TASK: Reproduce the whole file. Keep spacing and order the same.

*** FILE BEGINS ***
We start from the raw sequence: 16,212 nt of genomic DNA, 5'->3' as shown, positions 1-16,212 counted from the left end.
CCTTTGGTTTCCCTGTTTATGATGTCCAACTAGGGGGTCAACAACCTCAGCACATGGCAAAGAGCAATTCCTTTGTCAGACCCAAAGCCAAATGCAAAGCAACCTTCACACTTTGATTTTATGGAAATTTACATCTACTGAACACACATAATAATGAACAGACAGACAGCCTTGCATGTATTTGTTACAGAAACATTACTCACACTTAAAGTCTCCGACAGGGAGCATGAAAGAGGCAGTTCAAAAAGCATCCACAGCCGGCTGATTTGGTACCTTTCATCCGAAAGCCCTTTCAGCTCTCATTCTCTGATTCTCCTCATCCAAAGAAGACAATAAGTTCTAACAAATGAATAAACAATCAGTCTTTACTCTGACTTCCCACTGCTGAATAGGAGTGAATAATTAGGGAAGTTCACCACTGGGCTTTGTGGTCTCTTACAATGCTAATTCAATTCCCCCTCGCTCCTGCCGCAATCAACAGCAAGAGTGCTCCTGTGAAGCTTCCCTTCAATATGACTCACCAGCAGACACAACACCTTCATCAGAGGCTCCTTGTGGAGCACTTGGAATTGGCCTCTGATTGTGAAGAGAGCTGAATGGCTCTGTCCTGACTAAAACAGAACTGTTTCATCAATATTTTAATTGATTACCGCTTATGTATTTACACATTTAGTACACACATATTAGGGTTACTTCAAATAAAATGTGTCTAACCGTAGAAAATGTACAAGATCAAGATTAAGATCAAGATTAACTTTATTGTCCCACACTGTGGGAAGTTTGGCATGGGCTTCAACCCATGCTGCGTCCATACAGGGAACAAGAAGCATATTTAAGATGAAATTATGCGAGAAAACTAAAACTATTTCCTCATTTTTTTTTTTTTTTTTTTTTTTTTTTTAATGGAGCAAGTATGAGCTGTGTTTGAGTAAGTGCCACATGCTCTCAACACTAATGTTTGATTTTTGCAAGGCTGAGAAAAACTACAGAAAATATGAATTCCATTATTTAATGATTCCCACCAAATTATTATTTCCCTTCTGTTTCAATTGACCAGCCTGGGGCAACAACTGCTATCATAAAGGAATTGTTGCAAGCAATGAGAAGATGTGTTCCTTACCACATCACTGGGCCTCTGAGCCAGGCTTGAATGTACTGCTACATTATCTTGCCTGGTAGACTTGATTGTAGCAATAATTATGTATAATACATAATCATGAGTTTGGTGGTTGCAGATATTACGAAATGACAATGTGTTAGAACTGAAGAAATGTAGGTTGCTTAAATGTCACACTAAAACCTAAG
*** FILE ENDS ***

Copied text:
We start from the raw sequence: 16,212 nt of genomic DNA, 5'->3' as shown, positions 1-16,212 counted from the left end.
CCTTTGGTTTCCCTGTTTATGATGTCCAACTAGGGGGTCAACAACCTCAGCACATGGCAAAGAGCAATTCCTTTGTCAGACCCAAAGCCAAATGCAAAGCAACCTTCACACTTTGATTTTATGGAAATTTACATCTACTGAACACACATAATAATGAACAGACAGACAGCCTTGCATGTATTTGTTACAGAAACATTACTCACACTTAAAGTCTCCGACAGGGAGCATGAAAGAGGCAGTTCAAAAAGCATCCACAGCCGGCTGATTTGGTACCTTTCATCCGAAAGCCCTTTCAGCTCTCATTCTCTGATTCTCCTCATCCAAAGAAGACAATAAGTTCTAACAAATGAATAAACAATCAGTCTTTACTCTGACTTCCCACTGCTGAATAGGAGTGAATAATTAGGGAAGTTCACCACTGGGCTTTGTGGTCTCTTACAATGCTAATTCAATTCCCCCTCGCTCCTGCCGCAATCAACAGCAAGAGTGCTCCTGTGAAGCTTCCCTTCAATATGACTCACCAGCAGACACAACACCTTCATCAGAGGCTCCTTGTGGAGCACTTGGAATTGGCCTCTGATTGTGAAGAGAGCTGAATGGCTCTGTCCTGACTAAAACAGAACTGTTTCATCAATATTTTAATTGATTACCGCTTATGTATTTACACATTTAGTACACACATATTAGGGTTACTTCAAATAAAATGTGTCTAACCGTAGAAAATGTACAAGATCAAGATTAAGATCAAGATTAACTTTATTGTCCCACACTGTGGGAAGTTTGGCATGGGCTTCAACCCATGCTGCGTCCATACAGGGAACAAGAAGCATATTTAAGATGAAATTATGCGAGAAAACTAAAACTATTTCCTCATTTTTTTTTTTTTTTTTTTTTTTTTTTTAATGGAGCAAGTATGAGCTGTGTTTGAGTAAGTGCCACATGCTCTCAACACTAATGTTTGATTTTTGCAAGGCTGAGAAAAACTACAGAAAATATGAATTCCATTATTTAATGATTCCCACCAAATTATTATTTCCCTTCTGTTTCAATTGACCAGCCTGGGGCAACAACTGCTATCATAAAGGAATTGTTGCAAGCAATGAGAAGATGTGTTCCTTACCACATCACTGGGCCTCTGAGCCAGGCTTGAATGTACTGCTACATTATCTTGCCTGGTAGACTTGATTGTAGCAATAATTATGTATAATACATAATCATGAGTTTGGTGGTTGCAGATATTACGAAATGACAATGTGTTAGAACTGAAGAAATGTAGGTTGCTTAAATGTCACACTAAAACCTAAG